The only light in the room is the shine of the treadmill’s screen, a soft blue that illuminates an unfriendly yet alluring face. This is Regina George, (former) queen bee of North Shore High School. Her mother stands behind her and questions her decision to eat a “Kalteen” bar, a protein bar that contributes to weight gain. At that moment, it all clicks for Regina. The bars her “friend” Cady gave her are NOT for weight loss, they are what is making her gain weight. Moments of betrayal flash behind her eyes, and she screams. The camera stays on her face for the sharp, ear-ringing scream that lingers in your ears, and the shot ends.
“It’s not your mother’s “Mean Girls.” This is the bold statement in the trailer of “Mean Girls,” the new adaption of the hit Broadway musical based on the cult classic film. This is a pretty accurate statement, considering the highly stylized and sometimes deeply tense nature of the film. And the hit music of course.
Many viewers are upset by the very nature of the film, a musical. This reaction is due to the fact that while the film is described as a musical, it was not advertised as one. The trailers of the film were scored to different pop songs, never including anything from the original soundtrack. Viewers who were expecting a remake were confused to find a full fledged musical adaption, and viewers who don’t particularly enjoy musicals felt blindsided and annoyed.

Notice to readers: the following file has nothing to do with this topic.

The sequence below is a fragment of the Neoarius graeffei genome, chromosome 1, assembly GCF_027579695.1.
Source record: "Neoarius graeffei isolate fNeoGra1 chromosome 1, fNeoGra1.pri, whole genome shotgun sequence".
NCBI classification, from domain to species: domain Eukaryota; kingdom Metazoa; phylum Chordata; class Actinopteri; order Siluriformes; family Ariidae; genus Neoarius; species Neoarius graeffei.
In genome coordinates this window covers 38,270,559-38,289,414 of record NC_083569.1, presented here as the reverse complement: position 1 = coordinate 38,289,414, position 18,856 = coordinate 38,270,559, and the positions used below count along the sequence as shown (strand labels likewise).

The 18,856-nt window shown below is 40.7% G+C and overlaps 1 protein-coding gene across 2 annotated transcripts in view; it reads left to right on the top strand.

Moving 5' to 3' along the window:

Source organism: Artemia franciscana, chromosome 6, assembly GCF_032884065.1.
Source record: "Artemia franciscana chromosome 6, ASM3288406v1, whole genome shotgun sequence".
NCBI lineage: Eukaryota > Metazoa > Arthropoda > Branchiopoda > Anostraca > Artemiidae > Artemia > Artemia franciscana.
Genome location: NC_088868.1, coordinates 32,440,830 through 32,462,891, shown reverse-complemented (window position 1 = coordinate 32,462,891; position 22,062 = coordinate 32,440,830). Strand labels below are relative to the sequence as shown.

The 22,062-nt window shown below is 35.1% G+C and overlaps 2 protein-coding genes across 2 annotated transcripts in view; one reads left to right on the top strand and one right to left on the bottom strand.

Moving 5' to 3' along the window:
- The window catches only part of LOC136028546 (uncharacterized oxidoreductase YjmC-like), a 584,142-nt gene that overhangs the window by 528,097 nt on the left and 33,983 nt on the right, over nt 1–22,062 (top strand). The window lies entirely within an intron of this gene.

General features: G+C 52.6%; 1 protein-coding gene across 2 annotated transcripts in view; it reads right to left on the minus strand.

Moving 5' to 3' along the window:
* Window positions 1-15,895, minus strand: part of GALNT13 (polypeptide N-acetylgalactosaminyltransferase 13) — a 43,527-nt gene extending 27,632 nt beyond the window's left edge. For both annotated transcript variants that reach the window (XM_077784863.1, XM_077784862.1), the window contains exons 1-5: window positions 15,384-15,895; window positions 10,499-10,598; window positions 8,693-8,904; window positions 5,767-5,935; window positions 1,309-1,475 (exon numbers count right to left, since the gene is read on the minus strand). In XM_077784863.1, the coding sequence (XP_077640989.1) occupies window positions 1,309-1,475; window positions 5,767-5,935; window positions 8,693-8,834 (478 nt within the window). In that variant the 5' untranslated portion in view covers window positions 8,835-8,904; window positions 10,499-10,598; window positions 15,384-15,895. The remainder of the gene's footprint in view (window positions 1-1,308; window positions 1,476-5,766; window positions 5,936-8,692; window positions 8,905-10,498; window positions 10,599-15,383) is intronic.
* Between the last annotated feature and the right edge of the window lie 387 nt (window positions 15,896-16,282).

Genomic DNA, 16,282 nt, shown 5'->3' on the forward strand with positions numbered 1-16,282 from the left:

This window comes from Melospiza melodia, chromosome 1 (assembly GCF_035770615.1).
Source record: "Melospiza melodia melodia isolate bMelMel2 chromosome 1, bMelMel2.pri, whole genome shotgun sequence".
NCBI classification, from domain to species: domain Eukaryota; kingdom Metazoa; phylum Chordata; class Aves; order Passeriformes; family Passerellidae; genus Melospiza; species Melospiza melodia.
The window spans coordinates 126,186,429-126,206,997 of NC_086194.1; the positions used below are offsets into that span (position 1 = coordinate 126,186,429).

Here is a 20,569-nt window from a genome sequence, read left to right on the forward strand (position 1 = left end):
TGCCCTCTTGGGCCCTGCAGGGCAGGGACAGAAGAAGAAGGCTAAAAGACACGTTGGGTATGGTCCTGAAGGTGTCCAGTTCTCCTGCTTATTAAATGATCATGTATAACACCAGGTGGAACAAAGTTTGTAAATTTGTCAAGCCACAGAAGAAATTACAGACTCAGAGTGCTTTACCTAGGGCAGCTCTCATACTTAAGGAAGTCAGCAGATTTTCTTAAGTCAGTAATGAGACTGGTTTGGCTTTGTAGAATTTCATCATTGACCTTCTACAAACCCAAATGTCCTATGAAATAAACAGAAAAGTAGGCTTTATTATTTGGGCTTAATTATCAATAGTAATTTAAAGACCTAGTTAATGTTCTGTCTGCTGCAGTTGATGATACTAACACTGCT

Despite all of this drama, the film itself turned out to be a stunning adaptation of the broadway edition, taking so many creative liberties that it barely resembles the original. The song sequences are amazingly shot and deeply atmospheric, and the vocals are stunning. Of course, lead actress Renee Rapp (Regina George) stole the show with her glamorous yet terrifying portrayal of the iconic villain. While her character does terrible things and terrifies you on screen, you still can’t get enough of her. Anti Hero Janis (played by Auli’i Cravalho) also is a highlight in the cast, giving a stellar performance with amazing vocals and genuinely relatable character development. Newcomer Bebe Wood gives a heart wrenching take on the secret keeping, secretly miserable best friend Gretchen Wieners. Many of the other cast members also work together to create an amazing ensemble.
The striking thing about “Mean Girls” is the portrayal of bullying and cyberbullying. Compared to the silly antics of the original, this version of “Mean Girls” feels like it portrays vicious bullying and the repercussions of it. In one shot, Regina falls on stage and all we can see is her shocked face as camera flashes turn on to record her. It is an invasive and upsetting shot, and even has you feeling sorry for the film’s villain.
Although some do not like the musical take on the film, “Mean Girls” turned out to be a big success. The actors dazzled theater goers, and the vibe of the movie created an instant cult classic. Viewers will be shocked by the standout scenes, “World Burn” and “Someone Gets Hurt,” and will be dancing with the music in songs like “Revenge Party” and “Sexy.” The only proper words to describe this film can be found inside of it. It was “SO fetch!!”